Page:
Personalised long-term follow-up of cochlear implant patients using remote care, compared with those on the standard care pathway: study protocol for a feasibility randomised controlled trial

Cullington, Helen and Kitterick, Pádraig T. and DeBold, Lisa and Weal, Mark and Clarke, Nicholas and Newberry, Eva and Aubert, Lisa (2016) Personalised long-term follow-up of cochlear implant patients using remote care, compared with those on the standard care pathway: study protocol for a feasibility randomised controlled trial. BMJ Open, 6 (5). e011342/1-e011342/9. ISSN 2044-6055

[img]
Preview
PDF (Publisher's version) - Requires a PDF viewer such as GSview, Xpdf or Adobe Acrobat Reader
Available under Licence Creative Commons Attribution Non-commercial.
Download (1MB) | Preview

Abstract

Introduction: Many resources are required to provide postoperative care to patients who receive a cochlear implant. The implant service commits to lifetime follow-up. The patient commits to regular adjustment and rehabilitation appointments in the first year and annual follow-up appointments thereafter. Offering remote follow-up may result in more stable hearing, reduced patient travel expense, time and disruption, more empowered patients, greater equality in service delivery and more freedom to optimise the allocation of clinic resources.

Methods and analysis: This will be a two-arm feasibility randomised controlled trial (RCT) involving 60 adults using cochlear implants with at least 6 months device experience in a 6-month clinical trial of remote care. This project will design, implement and evaluate a person-centred long-term follow-up pathway for people using cochlear implants offering a triple approach of remote and self-monitoring, self-adjustment of device and a personalised online support tool for home speech recognition testing, information, self-rehabilitation, advice, equipment training and troubleshooting. The main outcome measure is patient activation. Secondary outcomes are stability and quality of hearing, stability of quality of life, clinic resources, patient and clinician experience, and any adverse events associated with remote care. We will examine the acceptability of remote care to service users and clinicians, the willingness of participants to be randomised, and attrition rates. We will estimate numbers required to plan a fully powered RCT.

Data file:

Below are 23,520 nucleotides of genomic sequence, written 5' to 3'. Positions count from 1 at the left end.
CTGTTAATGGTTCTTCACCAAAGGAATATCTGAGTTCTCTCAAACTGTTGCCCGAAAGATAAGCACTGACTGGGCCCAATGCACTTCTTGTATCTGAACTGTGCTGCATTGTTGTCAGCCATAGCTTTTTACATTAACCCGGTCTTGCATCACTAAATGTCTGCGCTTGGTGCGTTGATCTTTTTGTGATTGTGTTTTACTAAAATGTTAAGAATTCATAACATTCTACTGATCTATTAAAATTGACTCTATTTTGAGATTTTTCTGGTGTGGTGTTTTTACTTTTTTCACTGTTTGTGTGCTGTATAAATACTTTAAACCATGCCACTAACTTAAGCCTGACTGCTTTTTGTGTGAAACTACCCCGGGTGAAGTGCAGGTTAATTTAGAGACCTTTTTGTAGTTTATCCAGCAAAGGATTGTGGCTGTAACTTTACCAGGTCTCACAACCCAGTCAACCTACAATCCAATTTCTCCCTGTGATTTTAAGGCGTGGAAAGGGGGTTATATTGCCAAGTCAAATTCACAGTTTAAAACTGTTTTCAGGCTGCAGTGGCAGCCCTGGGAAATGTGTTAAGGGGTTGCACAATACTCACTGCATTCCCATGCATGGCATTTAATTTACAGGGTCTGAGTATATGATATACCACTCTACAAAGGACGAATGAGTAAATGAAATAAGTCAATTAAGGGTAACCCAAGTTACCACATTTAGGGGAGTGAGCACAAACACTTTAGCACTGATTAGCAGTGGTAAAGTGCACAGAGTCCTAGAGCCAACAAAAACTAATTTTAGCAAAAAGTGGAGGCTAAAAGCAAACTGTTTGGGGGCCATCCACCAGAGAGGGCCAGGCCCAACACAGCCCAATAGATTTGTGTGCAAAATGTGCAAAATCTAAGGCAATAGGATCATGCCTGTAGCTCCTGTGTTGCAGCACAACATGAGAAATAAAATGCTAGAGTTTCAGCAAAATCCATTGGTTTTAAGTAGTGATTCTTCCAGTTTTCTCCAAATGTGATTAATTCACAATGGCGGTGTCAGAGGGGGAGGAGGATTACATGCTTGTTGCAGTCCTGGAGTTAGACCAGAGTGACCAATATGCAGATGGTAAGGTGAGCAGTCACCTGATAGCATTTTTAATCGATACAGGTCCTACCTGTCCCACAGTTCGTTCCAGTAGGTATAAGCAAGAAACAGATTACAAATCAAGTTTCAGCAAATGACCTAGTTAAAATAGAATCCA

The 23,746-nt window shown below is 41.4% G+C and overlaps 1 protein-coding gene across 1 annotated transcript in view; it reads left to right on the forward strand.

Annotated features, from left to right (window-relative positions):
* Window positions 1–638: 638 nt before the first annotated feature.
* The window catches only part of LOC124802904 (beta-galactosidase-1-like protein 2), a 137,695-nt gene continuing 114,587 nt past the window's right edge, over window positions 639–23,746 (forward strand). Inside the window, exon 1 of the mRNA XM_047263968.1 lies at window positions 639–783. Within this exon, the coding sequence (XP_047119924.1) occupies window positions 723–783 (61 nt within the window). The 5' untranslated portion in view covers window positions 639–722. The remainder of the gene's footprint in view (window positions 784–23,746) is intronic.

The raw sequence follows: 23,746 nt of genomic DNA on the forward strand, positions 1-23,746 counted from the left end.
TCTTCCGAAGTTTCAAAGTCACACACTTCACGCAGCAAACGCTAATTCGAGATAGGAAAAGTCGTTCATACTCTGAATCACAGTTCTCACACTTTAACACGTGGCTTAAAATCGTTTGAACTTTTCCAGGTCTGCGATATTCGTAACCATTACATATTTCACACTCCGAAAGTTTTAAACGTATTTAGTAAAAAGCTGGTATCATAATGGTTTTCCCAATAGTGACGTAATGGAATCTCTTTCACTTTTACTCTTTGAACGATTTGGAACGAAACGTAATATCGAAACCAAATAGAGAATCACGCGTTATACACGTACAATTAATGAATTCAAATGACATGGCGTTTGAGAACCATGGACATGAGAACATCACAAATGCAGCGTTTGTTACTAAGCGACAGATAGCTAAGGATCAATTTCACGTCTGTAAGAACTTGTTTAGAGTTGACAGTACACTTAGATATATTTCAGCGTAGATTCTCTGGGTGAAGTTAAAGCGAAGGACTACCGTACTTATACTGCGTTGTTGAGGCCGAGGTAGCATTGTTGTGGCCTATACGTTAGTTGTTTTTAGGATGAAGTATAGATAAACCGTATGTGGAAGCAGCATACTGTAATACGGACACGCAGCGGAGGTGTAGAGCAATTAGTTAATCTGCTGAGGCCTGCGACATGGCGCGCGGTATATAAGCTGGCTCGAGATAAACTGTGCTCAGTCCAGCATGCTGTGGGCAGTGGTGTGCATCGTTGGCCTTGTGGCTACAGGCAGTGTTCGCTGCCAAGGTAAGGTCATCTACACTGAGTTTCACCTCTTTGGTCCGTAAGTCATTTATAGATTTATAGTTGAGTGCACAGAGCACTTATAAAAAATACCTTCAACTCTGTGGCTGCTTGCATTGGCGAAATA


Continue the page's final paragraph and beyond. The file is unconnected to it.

Ethics and dissemination: Ethical approval was received from North West—Greater Manchester South Research Ethics Committee (15/NW/0860) and the University of Southampton Research Governance Office (ERGO 15329).

Results: Results will be disseminated in the clinical and scientific communities and also to the patient population via peer-reviewed research publications both online and in print, conference and meeting presentations, posters, newsletter articles, website reports and social media.

Trial registration number: ISRCTN14644286; Pre-results.

Item Type: Article
Schools/Departments: University of Nottingham, UK > Faculty of Medicine and Health Sciences
University of Nottingham, UK > Faculty of Medicine and Health Sciences > School of Medicine > Division of Clinical Neuroscience
University of Nottingham, UK > Faculty of Medicine and Health Sciences > School of Medicine
Identification Number: https://doi.org/10.1136/bmjopen-2016-011342
Depositing User: Kitterick, Padraig
Date Deposited: 31 Jan 2017 08:58
Last Modified: 14 Feb 2017 11:11
URI: http://eprints.nottingham.ac.uk/id/eprint/39251

Actions (Archive Staff Only)

Edit View Edit View